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Flashcards in Wound Healing Deck (22):

The stages of wound healing are...

  • hemostasis
  • inflammation
  • proliferation
  • maturation (remodeling)


Describe the stage of hemostasis in the process of wound healing.

  • endothelial injury → collagen:vWF--gp1b:PLT
  • PLT actvx (ADP, TXA) → chemotaxis, GF
    • vasoconstriction, PLT aggreg (gp2b/3a)
  • inflammatory cell migration


Describe the stage of inflammation in wound healing.

  • neutrophils - sterilize wound 
  • macrophages - phagocytosis FB, bacteria
    • help signal fibroblasts
  • T lymphocytes


Describe the stage of proliferation in wound healing?

  • fibroblasts
  • collagen (III) synthesized, deposited into matrix
  • cross-linked - hydroxylysine/hydroxyproline
    • need vit C
    • disorder leads to scurvy


Describe the stage of remodeling in the wound healing process. 

  • begins at 3 weeks
  • III collagen replaced by type I
  • disorganization → keloids, hypertrophic scar


What cell type orchestrates the repair process? How?


Secretion of multiple growth factors for healing


How does diabetes affect the healing process?

Diabetes causes microvascular occlusive disease, which disrupts and delays the healing process.


What concentration within a chronic wound is enough to affect wound healing? 

Chronic wounds may become colonized by bacteria. Bacterial contamination with greater than 105 organisms per gram of tissue may cause infection and delay healing.


What cofactor aids in the hydroxylation of proline and lysine? What wound healing process does this affect?

Vitamin C

Collagen cross-linking


What vitamin may reverse the impaired healing that chronic steroids creates? 

Vitamin A


In reference to wound healing, zinc deficiency is associated with what? 

Poor epithelialization


Broadly, factors that influence wound healing include... 

infection, nutrition, perfusion, steroids/immunological imbalances affecting inflammation, and radiation.


In wound healing, what is primary intention?

Wound edges are approximated


How long does it take epithelizalization to take place in primary intention?

48 hrs

Remove bandages at this time postop


80-90% of vascular leg ulcers are from what?

venous insufficiency


Pressure ulcers develop over bony prominences. Which are the most common?

sacrum, ischeum, greater trochanter


Generally, how does radiation affect human tissue?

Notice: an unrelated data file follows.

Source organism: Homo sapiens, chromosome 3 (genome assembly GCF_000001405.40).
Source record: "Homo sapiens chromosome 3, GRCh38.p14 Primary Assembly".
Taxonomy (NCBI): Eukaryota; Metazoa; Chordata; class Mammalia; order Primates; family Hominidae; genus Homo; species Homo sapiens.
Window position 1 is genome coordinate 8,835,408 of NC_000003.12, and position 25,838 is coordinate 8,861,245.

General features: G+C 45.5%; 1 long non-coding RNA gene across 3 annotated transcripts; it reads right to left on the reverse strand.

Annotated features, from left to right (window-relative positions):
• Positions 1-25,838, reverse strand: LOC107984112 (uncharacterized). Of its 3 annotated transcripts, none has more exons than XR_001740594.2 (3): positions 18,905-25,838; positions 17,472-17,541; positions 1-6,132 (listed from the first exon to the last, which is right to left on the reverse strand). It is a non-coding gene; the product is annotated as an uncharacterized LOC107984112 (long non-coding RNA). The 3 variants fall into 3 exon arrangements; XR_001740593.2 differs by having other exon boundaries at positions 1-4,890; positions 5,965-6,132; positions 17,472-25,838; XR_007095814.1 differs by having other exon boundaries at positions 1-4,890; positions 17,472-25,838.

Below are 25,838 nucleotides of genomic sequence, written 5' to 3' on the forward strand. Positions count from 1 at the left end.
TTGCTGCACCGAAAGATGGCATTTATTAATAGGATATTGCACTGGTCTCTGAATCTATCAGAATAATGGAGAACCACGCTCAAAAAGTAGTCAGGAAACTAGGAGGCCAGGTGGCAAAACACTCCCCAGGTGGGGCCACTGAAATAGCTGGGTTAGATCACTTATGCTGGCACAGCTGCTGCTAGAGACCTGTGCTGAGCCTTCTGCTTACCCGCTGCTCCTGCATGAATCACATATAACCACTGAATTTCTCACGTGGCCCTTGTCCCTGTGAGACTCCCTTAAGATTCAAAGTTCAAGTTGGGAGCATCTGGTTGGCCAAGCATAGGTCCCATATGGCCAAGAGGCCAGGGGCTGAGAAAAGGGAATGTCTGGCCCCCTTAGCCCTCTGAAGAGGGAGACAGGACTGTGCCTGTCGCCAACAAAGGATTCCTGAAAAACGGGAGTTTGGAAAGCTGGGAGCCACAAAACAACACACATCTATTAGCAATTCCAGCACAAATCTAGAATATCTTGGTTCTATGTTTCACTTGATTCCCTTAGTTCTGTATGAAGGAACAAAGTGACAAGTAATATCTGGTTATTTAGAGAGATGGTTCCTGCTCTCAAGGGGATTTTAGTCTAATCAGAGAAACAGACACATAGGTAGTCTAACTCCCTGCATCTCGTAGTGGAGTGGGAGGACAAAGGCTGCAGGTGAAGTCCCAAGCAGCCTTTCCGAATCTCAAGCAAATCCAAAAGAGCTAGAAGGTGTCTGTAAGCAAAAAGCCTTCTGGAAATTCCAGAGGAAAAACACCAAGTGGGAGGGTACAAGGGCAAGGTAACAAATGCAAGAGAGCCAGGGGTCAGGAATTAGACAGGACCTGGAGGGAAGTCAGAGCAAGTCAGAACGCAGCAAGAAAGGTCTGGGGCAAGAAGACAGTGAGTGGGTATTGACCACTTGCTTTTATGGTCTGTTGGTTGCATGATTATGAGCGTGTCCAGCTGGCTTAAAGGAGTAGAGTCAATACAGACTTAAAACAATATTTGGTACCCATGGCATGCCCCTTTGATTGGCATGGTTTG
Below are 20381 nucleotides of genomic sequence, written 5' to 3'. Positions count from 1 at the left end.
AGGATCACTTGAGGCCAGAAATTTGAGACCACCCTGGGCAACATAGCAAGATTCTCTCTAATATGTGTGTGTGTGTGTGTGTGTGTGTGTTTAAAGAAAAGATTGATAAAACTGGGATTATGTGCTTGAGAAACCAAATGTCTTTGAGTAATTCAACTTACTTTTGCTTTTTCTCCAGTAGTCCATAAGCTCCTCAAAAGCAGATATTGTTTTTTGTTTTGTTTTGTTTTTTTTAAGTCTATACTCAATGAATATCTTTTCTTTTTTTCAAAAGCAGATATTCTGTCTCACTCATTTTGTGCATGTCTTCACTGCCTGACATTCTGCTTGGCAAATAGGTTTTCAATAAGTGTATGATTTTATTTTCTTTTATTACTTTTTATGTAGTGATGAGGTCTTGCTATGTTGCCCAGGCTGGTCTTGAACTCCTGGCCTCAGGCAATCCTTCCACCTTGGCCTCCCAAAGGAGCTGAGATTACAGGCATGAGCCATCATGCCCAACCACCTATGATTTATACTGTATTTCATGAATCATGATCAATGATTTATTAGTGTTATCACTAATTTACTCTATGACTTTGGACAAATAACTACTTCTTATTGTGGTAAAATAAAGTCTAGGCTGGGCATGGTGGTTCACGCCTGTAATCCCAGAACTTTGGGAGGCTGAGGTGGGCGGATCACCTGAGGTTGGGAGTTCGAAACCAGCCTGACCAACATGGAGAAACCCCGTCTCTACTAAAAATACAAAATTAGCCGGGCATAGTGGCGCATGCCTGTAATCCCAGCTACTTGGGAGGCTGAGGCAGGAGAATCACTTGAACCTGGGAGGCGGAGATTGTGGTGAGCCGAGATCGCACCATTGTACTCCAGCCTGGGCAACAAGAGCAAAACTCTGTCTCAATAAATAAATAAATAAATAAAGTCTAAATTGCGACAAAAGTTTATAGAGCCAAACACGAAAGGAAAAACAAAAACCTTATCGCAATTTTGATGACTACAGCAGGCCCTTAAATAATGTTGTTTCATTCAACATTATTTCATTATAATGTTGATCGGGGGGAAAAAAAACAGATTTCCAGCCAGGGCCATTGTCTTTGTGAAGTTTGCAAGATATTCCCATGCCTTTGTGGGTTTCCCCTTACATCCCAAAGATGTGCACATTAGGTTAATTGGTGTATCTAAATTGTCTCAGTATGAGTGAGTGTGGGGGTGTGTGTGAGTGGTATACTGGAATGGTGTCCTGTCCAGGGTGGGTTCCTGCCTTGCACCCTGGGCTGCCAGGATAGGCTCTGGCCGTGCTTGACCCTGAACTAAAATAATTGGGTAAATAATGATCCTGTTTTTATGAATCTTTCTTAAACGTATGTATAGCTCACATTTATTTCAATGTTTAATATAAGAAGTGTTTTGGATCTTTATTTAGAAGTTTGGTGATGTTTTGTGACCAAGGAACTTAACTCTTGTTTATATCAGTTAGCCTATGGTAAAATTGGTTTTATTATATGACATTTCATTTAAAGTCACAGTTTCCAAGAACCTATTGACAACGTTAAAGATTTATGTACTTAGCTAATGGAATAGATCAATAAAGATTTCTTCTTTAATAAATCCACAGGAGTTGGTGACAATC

slow and inhibit wound healing 

radionecrosis of soft tissue and bone


In general, how should do you identify and manage infected wounds?

  • fever, tenderness, erythema, edema, drainage
  • open, drain fluid, debride necrosis 
  • abx considered if systemic signs or high risk


What can help in the healing of ischemic wounds?

irradiated tissue?

diabetic ulcers?


hyperbaric oxygen

glucose control


A 23-year-old paraplegic woman presents with an open wound over the sacrum. The wound appears to have necrotic debris at the base. She does not have a fever, but the wound has a foul odor. How would you approach examination and management of this wound?

  • Pressure ulcers: develop over bony prominences, are more common in immobile patients.
    • Desiccation causes necrosis in the base of wounds.
    • Debris in the base prevents healing, nidus for infection.
  • Tx: debride to create a moist/clean wound, cx
    • ​if deep, eval for osteomyelitis
  • Tx 2: if systemically ill or cellulitis, give abx
  • Tx 3: Off-load w/ repositioning; air mattress, nutrition
  • Tx 4: If stool is contaminating, may need diversion


A 72-year-old woman recently received a diagnosis of breast cancer and underwent left total mastectomy and sentinel node biopsy. Then she underwent immediate reconstruction with tissue expander implants followed by radiation therapy. She presents to your office with erythema, drainage, and dehiscence of the lateral edge of the wound. How would you approach the management of this wound?

  • Radiation and chemotherapy impair wound healing
  • Tx: abx, debridement, removal of infected FB
  • Mgmt: hyperbaric therapy, negative pressure therapy
  • Surg: autologous tissue flaps can be considered


An 87-year-old woman with chronic mesenteric ischemic disease underwent exploratory laparotomy and right hemicolectomy. Postoperatively, she developed a severe ileus requiring extended nasogastric decompression. On postoperative day 10, the nurse notes that there is fullness and increased drainage from the inferior edge of the incision. How can wound healing best be optimized in this patient?

  • poor nutrition can diminish wound healing and increase risk of wound dehiscence
  • initiate early feeding in stable pts w/ continuity
  • NPO)for significant periods may need TPN